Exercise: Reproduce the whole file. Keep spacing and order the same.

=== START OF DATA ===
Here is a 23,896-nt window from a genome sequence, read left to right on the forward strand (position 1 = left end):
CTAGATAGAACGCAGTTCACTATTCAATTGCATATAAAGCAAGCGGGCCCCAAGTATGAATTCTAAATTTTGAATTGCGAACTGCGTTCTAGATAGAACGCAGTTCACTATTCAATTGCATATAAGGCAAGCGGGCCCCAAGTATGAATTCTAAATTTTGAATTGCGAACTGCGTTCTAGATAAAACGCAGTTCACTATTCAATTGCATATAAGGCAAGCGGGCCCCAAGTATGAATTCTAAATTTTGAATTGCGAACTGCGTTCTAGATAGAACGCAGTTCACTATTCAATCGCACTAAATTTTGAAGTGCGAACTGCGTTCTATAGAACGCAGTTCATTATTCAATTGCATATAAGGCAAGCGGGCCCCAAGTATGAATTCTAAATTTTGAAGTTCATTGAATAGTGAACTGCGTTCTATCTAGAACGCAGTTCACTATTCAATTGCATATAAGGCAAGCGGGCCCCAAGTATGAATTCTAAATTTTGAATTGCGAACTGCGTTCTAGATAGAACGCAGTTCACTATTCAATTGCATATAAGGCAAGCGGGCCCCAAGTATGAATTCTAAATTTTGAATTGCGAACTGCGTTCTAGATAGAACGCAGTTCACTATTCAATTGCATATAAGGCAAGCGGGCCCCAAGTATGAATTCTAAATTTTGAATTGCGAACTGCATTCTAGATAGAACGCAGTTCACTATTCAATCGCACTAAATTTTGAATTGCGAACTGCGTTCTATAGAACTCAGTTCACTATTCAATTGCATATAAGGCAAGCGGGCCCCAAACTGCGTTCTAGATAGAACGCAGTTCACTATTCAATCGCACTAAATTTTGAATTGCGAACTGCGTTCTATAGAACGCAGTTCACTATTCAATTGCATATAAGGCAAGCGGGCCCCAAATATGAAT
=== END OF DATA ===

Here is a 23,896-nt window from a genome sequence, read left to right on the forward strand (position 1 = left end):
CTAGATAGAACGCAGTTCACTATTCAATTGCATATAAAGCAAGCGGGCCCCAAGTATGAATTCTAAATTTTGAATTGCGAACTGCGTTCTAGATAGAACGCAGTTCACTATTCAATTGCATATAAGGCAAGCGGGCCCCAAGTATGAATTCTAAATTTTGAATTGCGAACTGCGTTCTAGATAAAACGCAGTTCACTATTCAATTGCATATAAGGCAAGCGGGCCCCAAGTATGAATTCTAAATTTTGAATTGCGAACTGCGTTCTAGATAGAACGCAGTTCACTATTCAATCGCACTAAATTTTGAAGTGCGAACTGCGTTCTATAGAACGCAGTTCATTATTCAATTGCATATAAGGCAAGCGGGCCCCAAGTATGAATTCTAAATTTTGAAGTTCATTGAATAGTGAACTGCGTTCTATCTAGAACGCAGTTCACTATTCAATTGCATATAAGGCAAGCGGGCCCCAAGTATGAATTCTAAATTTTGAATTGCGAACTGCGTTCTAGATAGAACGCAGTTCACTATTCAATTGCATATAAGGCAAGCGGGCCCCAAGTATGAATTCTAAATTTTGAATTGCGAACTGCGTTCTAGATAGAACGCAGTTCACTATTCAATTGCATATAAGGCAAGCGGGCCCCAAGTATGAATTCTAAATTTTGAATTGCGAACTGCATTCTAGATAGAACGCAGTTCACTATTCAATCGCACTAAATTTTGAATTGCGAACTGCGTTCTATAGAACTCAGTTCACTATTCAATTGCATATAAGGCAAGCGGGCCCCAAACTGCGTTCTAGATAGAACGCAGTTCACTATTCAATCGCACTAAATTTTGAATTGCGAACTGCGTTCTATAGAACGCAGTTCACTATTCAATTGCATATAAGGCAAGCGGGCCCCAAATATGAAT